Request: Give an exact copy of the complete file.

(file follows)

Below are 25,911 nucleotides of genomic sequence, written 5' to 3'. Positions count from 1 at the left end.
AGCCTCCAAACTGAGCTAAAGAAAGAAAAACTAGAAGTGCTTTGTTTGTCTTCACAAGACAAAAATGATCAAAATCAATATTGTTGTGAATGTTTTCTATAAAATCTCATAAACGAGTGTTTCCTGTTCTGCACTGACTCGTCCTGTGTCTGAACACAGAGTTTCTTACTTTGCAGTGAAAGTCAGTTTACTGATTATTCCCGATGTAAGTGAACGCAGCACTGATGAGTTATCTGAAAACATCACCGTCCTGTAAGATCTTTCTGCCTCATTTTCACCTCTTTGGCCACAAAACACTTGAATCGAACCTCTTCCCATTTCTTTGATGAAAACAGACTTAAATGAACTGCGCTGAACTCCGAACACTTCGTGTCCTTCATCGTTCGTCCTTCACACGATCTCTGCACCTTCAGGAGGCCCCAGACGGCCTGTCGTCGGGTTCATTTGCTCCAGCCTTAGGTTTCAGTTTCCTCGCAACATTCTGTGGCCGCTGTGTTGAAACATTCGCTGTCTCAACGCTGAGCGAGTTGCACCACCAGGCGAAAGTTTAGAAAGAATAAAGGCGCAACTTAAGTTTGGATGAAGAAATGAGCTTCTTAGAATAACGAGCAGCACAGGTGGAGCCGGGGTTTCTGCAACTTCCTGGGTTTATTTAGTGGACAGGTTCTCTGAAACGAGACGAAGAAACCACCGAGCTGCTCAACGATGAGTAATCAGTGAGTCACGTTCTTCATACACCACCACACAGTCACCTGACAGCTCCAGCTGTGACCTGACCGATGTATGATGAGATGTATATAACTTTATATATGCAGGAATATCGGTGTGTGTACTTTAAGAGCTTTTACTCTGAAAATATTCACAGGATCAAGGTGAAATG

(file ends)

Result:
Below are 25,911 nucleotides of genomic sequence, written 5' to 3'. Positions count from 1 at the left end.
AGCCTCCAAACTGAGCTAAAGAAAGAAAAACTAGAAGTGCTTTGTTTGTCTTCACAAGACAAAAATGATCAAAATCAATATTGTTGTGAATGTTTTCTATAAAATCTCATAAACGAGTGTTTCCTGTTCTGCACTGACTCGTCCTGTGTCTGAACACAGAGTTTCTTACTTTGCAGTGAAAGTCAGTTTACTGATTATTCCCGATGTAAGTGAACGCAGCACTGATGAGTTATCTGAAAACATCACCGTCCTGTAAGATCTTTCTGCCTCATTTTCACCTCTTTGGCCACAAAACACTTGAATCGAACCTCTTCCCATTTCTTTGATGAAAACAGACTTAAATGAACTGCGCTGAACTCCGAACACTTCGTGTCCTTCATCGTTCGTCCTTCACACGATCTCTGCACCTTCAGGAGGCCCCAGACGGCCTGTCGTCGGGTTCATTTGCTCCAGCCTTAGGTTTCAGTTTCCTCGCAACATTCTGTGGCCGCTGTGTTGAAACATTCGCTGTCTCAACGCTGAGCGAGTTGCACCACCAGGCGAAAGTTTAGAAAGAATAAAGGCGCAACTTAAGTTTGGATGAAGAAATGAGCTTCTTAGAATAACGAGCAGCACAGGTGGAGCCGGGGTTTCTGCAACTTCCTGGGTTTATTTAGTGGACAGGTTCTCTGAAACGAGACGAAGAAACCACCGAGCTGCTCAACGATGAGTAATCAGTGAGTCACGTTCTTCATACACCACCACACAGTCACCTGACAGCTCCAGCTGTGACCTGACCGATGTATGATGAGATGTATATAACTTTATATATGCAGGAATATCGGTGTGTGTACTTTAAGAGCTTTTACTCTGAAAATATTCACAGGATCAAGGTGAAATG